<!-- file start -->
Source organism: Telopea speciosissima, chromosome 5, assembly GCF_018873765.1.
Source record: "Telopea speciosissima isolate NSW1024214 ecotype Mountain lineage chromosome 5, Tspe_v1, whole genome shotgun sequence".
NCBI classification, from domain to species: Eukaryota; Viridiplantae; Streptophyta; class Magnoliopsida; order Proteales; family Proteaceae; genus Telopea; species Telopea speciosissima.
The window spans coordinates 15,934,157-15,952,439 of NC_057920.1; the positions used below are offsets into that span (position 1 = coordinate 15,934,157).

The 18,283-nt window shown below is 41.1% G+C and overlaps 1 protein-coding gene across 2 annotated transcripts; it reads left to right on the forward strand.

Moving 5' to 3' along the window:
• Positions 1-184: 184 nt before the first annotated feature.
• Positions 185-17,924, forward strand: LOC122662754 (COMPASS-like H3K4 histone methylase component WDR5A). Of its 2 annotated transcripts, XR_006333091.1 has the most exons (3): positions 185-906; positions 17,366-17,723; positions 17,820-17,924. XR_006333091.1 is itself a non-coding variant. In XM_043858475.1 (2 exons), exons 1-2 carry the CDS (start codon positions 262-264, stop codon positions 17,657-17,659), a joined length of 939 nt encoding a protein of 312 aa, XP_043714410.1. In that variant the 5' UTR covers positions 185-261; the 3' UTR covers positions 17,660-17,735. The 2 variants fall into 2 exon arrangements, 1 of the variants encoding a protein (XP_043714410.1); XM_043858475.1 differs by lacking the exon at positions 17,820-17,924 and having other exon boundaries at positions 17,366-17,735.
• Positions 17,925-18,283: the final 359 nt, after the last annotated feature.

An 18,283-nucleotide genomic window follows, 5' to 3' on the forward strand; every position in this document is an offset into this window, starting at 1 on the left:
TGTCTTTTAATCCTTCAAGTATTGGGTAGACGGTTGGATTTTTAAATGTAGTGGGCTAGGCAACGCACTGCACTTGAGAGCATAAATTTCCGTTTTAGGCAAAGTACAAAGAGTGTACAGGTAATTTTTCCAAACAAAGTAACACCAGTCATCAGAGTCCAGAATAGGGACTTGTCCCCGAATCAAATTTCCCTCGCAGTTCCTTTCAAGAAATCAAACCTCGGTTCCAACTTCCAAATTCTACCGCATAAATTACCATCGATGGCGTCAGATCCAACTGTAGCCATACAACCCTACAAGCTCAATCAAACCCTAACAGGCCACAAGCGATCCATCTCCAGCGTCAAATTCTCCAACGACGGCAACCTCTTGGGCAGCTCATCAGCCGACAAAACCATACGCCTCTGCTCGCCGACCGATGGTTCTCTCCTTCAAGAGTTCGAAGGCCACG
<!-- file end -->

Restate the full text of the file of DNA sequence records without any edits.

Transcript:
Source organism: Telopea speciosissima, chromosome 5, assembly GCF_018873765.1.
Source record: "Telopea speciosissima isolate NSW1024214 ecotype Mountain lineage chromosome 5, Tspe_v1, whole genome shotgun sequence".
NCBI classification, from domain to species: Eukaryota; Viridiplantae; Streptophyta; class Magnoliopsida; order Proteales; family Proteaceae; genus Telopea; species Telopea speciosissima.
The window spans coordinates 15,934,157-15,952,439 of NC_057920.1; the positions used below are offsets into that span (position 1 = coordinate 15,934,157).

The 18,283-nt window shown below is 41.1% G+C and overlaps 1 protein-coding gene across 2 annotated transcripts; it reads left to right on the forward strand.

Moving 5' to 3' along the window:
• Positions 1-184: 184 nt before the first annotated feature.
• Positions 185-17,924, forward strand: LOC122662754 (COMPASS-like H3K4 histone methylase component WDR5A). Of its 2 annotated transcripts, XR_006333091.1 has the most exons (3): positions 185-906; positions 17,366-17,723; positions 17,820-17,924. XR_006333091.1 is itself a non-coding variant. In XM_043858475.1 (2 exons), exons 1-2 carry the CDS (start codon positions 262-264, stop codon positions 17,657-17,659), a joined length of 939 nt encoding a protein of 312 aa, XP_043714410.1. In that variant the 5' UTR covers positions 185-261; the 3' UTR covers positions 17,660-17,735. The 2 variants fall into 2 exon arrangements, 1 of the variants encoding a protein (XP_043714410.1); XM_043858475.1 differs by lacking the exon at positions 17,820-17,924 and having other exon boundaries at positions 17,366-17,735.
• Positions 17,925-18,283: the final 359 nt, after the last annotated feature.

An 18,283-nucleotide genomic window follows, 5' to 3' on the forward strand; every position in this document is an offset into this window, starting at 1 on the left:
TGTCTTTTAATCCTTCAAGTATTGGGTAGACGGTTGGATTTTTAAATGTAGTGGGCTAGGCAACGCACTGCACTTGAGAGCATAAATTTCCGTTTTAGGCAAAGTACAAAGAGTGTACAGGTAATTTTTCCAAACAAAGTAACACCAGTCATCAGAGTCCAGAATAGGGACTTGTCCCCGAATCAAATTTCCCTCGCAGTTCCTTTCAAGAAATCAAACCTCGGTTCCAACTTCCAAATTCTACCGCATAAATTACCATCGATGGCGTCAGATCCAACTGTAGCCATACAACCCTACAAGCTCAATCAAACCCTAACAGGCCACAAGCGATCCATCTCCAGCGTCAAATTCTCCAACGACGGCAACCTCTTGGGCAGCTCATCAGCCGACAAAACCATACGCCTCTGCTCGCCGACCGATGGTTCTCTCCTTCAAGAGTTCGAAGGCCACG